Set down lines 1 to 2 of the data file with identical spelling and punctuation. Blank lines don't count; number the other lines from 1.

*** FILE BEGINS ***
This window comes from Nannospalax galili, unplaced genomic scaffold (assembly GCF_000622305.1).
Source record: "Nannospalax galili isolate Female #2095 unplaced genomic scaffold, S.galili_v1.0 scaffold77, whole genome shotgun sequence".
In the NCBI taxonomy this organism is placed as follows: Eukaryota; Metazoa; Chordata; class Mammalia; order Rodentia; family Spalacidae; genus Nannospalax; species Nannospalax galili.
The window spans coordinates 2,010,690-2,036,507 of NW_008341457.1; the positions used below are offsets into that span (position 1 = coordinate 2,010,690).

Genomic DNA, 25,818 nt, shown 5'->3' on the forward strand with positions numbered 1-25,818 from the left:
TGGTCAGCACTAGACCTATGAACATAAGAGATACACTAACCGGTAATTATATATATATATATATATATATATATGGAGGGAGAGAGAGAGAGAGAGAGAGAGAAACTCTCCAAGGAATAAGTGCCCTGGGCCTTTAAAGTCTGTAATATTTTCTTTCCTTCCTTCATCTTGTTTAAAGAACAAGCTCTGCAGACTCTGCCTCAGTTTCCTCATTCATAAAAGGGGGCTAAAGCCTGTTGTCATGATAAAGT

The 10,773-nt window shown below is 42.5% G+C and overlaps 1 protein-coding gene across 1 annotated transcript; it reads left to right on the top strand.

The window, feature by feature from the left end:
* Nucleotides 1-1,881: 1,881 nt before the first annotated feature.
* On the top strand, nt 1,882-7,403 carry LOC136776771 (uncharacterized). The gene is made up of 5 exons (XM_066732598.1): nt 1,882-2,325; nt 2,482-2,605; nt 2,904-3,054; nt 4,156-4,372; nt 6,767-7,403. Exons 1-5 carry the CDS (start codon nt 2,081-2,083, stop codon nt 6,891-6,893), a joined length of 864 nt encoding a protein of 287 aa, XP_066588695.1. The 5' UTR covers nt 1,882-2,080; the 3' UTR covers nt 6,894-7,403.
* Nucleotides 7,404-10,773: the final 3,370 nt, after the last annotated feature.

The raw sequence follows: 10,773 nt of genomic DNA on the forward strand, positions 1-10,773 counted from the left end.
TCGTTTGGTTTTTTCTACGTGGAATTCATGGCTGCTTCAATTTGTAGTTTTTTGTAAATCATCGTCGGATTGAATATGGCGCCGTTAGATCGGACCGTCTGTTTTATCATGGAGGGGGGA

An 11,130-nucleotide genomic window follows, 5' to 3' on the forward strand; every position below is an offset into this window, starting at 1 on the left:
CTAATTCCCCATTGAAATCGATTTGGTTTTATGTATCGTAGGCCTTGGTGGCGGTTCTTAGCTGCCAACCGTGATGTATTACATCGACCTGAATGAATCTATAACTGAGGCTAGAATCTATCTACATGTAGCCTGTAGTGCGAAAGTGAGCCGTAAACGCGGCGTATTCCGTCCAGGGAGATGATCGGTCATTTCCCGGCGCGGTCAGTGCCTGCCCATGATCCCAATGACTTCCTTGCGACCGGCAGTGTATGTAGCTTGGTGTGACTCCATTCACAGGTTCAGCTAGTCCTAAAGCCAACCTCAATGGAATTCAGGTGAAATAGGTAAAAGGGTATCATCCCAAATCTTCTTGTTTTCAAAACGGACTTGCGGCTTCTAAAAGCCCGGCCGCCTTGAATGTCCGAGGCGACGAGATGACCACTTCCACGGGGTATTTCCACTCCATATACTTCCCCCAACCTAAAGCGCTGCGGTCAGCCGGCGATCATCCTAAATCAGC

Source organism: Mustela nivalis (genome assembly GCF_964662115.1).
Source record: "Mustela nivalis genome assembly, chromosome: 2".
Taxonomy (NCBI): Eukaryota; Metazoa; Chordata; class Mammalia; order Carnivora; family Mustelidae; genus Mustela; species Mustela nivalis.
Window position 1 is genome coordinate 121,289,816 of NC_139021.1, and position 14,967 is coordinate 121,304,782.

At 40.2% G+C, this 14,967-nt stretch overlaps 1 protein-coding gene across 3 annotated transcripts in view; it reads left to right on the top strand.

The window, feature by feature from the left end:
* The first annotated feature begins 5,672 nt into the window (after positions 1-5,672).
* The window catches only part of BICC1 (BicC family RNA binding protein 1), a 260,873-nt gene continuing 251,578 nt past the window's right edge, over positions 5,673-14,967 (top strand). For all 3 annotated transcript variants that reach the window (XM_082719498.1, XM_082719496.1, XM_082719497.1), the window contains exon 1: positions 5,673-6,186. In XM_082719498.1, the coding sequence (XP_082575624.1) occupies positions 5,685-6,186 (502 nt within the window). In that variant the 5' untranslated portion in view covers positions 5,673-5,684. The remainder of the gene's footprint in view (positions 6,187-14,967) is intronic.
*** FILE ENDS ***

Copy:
This window comes from Nannospalax galili, unplaced genomic scaffold (assembly GCF_000622305.1).
Source record: "Nannospalax galili isolate Female #2095 unplaced genomic scaffold, S.galili_v1.0 scaffold77, whole genome shotgun sequence".